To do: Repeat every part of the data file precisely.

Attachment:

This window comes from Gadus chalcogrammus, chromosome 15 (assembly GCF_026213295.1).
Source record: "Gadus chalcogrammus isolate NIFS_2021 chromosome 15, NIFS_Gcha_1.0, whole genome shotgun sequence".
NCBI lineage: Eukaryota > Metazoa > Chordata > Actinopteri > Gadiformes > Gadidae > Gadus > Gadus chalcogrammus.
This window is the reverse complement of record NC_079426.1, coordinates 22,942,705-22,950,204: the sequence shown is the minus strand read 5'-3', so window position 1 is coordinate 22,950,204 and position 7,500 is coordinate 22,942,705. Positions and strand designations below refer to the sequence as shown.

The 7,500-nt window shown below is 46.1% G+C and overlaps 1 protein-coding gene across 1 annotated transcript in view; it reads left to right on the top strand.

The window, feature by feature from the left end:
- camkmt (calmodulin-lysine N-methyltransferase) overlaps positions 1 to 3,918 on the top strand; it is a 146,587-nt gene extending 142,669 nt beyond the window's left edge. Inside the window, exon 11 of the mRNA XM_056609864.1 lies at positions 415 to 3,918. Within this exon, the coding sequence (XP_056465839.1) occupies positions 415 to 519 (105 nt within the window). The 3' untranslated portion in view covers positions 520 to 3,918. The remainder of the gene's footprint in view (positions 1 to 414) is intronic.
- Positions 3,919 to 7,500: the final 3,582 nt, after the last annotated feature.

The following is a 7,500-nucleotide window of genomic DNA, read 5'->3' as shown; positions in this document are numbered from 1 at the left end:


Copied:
This window comes from Gadus chalcogrammus, chromosome 15 (assembly GCF_026213295.1).
Source record: "Gadus chalcogrammus isolate NIFS_2021 chromosome 15, NIFS_Gcha_1.0, whole genome shotgun sequence".
NCBI lineage: Eukaryota > Metazoa > Chordata > Actinopteri > Gadiformes > Gadidae > Gadus > Gadus chalcogrammus.
This window is the reverse complement of record NC_079426.1, coordinates 22,942,705-22,950,204: the sequence shown is the minus strand read 5'-3', so window position 1 is coordinate 22,950,204 and position 7,500 is coordinate 22,942,705. Positions and strand designations below refer to the sequence as shown.

The 7,500-nt window shown below is 46.1% G+C and overlaps 1 protein-coding gene across 1 annotated transcript in view; it reads left to right on the top strand.

The window, feature by feature from the left end:
- camkmt (calmodulin-lysine N-methyltransferase) overlaps positions 1 to 3,918 on the top strand; it is a 146,587-nt gene extending 142,669 nt beyond the window's left edge. Inside the window, exon 11 of the mRNA XM_056609864.1 lies at positions 415 to 3,918. Within this exon, the coding sequence (XP_056465839.1) occupies positions 415 to 519 (105 nt within the window). The 3' untranslated portion in view covers positions 520 to 3,918. The remainder of the gene's footprint in view (positions 1 to 414) is intronic.
- Positions 3,919 to 7,500: the final 3,582 nt, after the last annotated feature.

The following is a 7,500-nucleotide window of genomic DNA, read 5'->3' as shown; positions in this document are numbered from 1 at the left end: